Well, actually I intend to maintain a high degree of civility and respectfulness in this blog even as we (you and I) make bold, unflinching pronouncements.
I am the v.p. of Product Management and a founder of IdeaBlade, a .NET enterprise application development framework company (www.ideablade.com). I won't shy away from talking about our product - it is my passion after all - but I'm not here to flog it either.
I am excited by issues surrounding development of enterprise apps such as Smart Client, Object Relational Mapping, data access, web services, WinForm UI development, Microsoft Composite UI Application Block (CAB), deployment, and agile development practices. If you are following along, you'll be reading a lot about these topics and adding your two cents I hope.
"Enterprise Applications" is one of those broad, typically meaningless terms. I have something quite specific in mind - something that many would call "line of business" applications.
These are "sovereign applications" (see Alan Cooper, http://www.cooper.com/articles/art_your_programs_posture.htm) that capture the attention of "knowledge workers" for extended periods almost every day. Think stock traders and travel agents.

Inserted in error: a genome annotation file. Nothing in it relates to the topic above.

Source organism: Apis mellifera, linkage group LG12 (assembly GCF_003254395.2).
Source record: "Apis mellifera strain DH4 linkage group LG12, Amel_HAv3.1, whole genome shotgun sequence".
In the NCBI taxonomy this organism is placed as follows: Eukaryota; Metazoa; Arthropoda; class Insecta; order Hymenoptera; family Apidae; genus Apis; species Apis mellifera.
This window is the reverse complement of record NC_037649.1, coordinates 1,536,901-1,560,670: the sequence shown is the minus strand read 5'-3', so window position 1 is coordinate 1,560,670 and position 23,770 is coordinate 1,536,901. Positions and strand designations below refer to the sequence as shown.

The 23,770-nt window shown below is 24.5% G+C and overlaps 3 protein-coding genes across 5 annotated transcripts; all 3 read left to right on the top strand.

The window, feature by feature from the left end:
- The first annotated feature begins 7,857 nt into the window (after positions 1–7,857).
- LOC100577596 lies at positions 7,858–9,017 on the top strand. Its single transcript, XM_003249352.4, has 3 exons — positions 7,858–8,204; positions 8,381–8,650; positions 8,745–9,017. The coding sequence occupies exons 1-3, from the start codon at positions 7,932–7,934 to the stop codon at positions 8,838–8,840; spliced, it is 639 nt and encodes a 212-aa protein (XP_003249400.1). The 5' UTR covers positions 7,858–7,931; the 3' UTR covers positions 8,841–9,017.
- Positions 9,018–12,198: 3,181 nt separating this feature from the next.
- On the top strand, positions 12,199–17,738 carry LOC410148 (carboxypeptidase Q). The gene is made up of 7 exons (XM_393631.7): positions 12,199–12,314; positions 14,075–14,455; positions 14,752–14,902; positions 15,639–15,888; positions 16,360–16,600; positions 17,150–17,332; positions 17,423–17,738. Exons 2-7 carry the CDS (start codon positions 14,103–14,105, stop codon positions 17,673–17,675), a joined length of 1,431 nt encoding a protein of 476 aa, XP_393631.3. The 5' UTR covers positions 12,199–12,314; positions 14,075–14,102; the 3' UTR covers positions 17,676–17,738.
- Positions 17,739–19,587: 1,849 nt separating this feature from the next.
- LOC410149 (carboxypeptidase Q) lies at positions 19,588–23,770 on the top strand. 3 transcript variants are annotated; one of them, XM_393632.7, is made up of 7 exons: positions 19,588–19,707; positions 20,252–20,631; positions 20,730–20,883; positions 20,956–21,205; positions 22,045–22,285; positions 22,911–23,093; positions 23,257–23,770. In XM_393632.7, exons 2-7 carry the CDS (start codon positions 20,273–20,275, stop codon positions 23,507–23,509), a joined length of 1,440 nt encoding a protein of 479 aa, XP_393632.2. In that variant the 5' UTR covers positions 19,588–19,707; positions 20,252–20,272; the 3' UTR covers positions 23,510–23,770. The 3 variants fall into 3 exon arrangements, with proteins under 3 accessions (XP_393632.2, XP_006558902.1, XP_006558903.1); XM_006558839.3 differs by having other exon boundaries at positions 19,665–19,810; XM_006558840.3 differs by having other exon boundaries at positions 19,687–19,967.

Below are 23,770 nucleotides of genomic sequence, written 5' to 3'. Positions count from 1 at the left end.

You would recognize such apps instantly; they
- fill the screen (rather than a small corner of it)
- sport many "forms" and window panes
- demand crisp user interaction
- support rapid task-oriented "context switches"
- display a lot of rich, often complex data
It always amazes me how many organizations will inflict a poorly performing mess of browser eye-candy on a put-upon work force. The culprit typically has been promoted by the time the company acknowledges that productivity has actually declined. Not that the users didn't scream from day one; it's just that no one seemed to care or they were too powerless to resist the juggernaut of money and senior management committed to the browser app fantasy.
Here comes Ajax, giving mouth-to-mouth to that corpse. We see the chest rise and fall and shout "it lives!" Sorry folks. I think Ajax is great for the one page app but it is hopeless for the multi-page, highly stateful, enterprise app.
That's my rant of the day. Cheers, Ward